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Charges Dropped Against Tennis Ref Accused In Husband’s Death

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textalerts180 Charges Dropped Against Tennis Ref Accused In Husbands Death

LOS ANGELES (CBSLA.com) —A Los Angeles judge Friday dismissed murder charges against a 70-year-old tennis referee accused of killing her husband with a coffee mug.

KNX 1070’s Vytas Safronikas reports the charges were dropped against Lois Goodman after tests performed earlier this month failed to find her DNA on the alleged murder weapon.

“The District Attorney’s office asked the court to calendar this matter today because we received additional information regarding the case,” said spokeswoman Sandy Gibbons. “Based upon this information, we announced we are unable to proceed with the case at this time.”

Goodman was accused of killing Alan Frederick Goodman on April 17 at the couple’s Woodland Hills home.

She smiled and thanked the judge Friday following the D.A.’s announcement.

“I feel wonderful. I want to thank my family, my attorney and my friends. The support’s been wonderful,” said Goodman following the dismissal of the charges. “I want to thank the D.A. for doing the right thing. I’ve always maintained my innocence.”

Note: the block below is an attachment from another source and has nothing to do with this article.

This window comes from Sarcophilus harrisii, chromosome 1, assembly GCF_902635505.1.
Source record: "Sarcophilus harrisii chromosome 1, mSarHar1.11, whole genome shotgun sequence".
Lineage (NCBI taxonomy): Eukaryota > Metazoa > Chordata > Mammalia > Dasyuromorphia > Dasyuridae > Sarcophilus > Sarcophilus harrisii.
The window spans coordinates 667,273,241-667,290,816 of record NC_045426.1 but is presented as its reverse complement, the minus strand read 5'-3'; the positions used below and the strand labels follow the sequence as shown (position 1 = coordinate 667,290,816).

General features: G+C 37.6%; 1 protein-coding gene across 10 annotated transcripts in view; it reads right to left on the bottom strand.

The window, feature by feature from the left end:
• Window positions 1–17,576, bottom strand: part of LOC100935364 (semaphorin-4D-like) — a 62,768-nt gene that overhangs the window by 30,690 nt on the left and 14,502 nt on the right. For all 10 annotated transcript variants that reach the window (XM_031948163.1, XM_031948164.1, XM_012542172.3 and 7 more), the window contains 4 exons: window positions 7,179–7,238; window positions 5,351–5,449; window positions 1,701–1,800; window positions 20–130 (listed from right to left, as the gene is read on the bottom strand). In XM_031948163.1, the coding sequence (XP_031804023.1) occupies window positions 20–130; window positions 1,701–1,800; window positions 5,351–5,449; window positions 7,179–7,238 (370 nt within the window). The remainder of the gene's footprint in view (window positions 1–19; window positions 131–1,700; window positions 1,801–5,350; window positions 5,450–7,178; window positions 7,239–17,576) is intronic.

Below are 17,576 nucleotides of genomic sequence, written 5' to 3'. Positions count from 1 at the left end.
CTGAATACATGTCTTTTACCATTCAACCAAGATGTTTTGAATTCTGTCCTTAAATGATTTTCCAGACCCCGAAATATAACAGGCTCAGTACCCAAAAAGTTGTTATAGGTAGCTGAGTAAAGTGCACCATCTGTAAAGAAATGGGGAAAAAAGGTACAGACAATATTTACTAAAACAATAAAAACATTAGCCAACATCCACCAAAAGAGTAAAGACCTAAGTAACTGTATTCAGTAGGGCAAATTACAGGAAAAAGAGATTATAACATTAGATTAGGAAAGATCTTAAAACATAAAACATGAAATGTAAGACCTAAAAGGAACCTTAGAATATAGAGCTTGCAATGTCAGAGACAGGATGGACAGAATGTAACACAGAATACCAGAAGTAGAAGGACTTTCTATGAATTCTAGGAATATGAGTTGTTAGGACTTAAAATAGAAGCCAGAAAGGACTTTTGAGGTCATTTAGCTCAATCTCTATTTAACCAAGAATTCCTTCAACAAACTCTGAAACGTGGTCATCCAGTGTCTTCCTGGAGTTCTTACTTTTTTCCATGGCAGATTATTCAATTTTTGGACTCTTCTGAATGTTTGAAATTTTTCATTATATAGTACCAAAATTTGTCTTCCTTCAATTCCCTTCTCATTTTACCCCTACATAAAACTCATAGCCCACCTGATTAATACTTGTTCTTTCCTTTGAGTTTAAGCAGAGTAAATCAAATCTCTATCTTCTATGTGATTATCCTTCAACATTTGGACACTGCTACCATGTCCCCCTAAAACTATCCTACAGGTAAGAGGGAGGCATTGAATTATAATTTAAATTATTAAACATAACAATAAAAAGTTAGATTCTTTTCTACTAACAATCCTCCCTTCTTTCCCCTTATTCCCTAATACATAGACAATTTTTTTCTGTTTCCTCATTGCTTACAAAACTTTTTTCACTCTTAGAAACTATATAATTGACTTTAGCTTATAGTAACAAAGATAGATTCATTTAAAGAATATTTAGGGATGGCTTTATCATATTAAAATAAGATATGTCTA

She was arrested Aug. 21 just before she was scheduled to referee a match at the U.S. Open in New York.

Goodman initially told police that her husband had fallen down the stairs before crawling into bed, which explained the blood trail leading to his body, as well severe wounds on his head.

A homicide investigation was launched after a coroner’s investigator sent to sign Goodman’s death certificate at Heritage Crematory on April 20 noted multiple cuts on his head and ears.

Prosecutors then alleged that Goodman smashed a coffee cup over her husband’s head and stabbed him ten times with the broken handle.

Defense attorney and legal analyst Steve Meister told KNX 1070 NEWSRADIO questions still remain about whether prosecutors moved too quickly on what was generally considered to be a weak case against Goodman.

“I applaud the D.A.’s office for dismissing a case when they realized there wasn’t enough to file, because we all count on them to get it right,” Meister said. “But…you kinda wonder whether they went off a little half-cocked.”

The judge’s ruling Friday was made without prejudice, meaning charges could be filed in the future.

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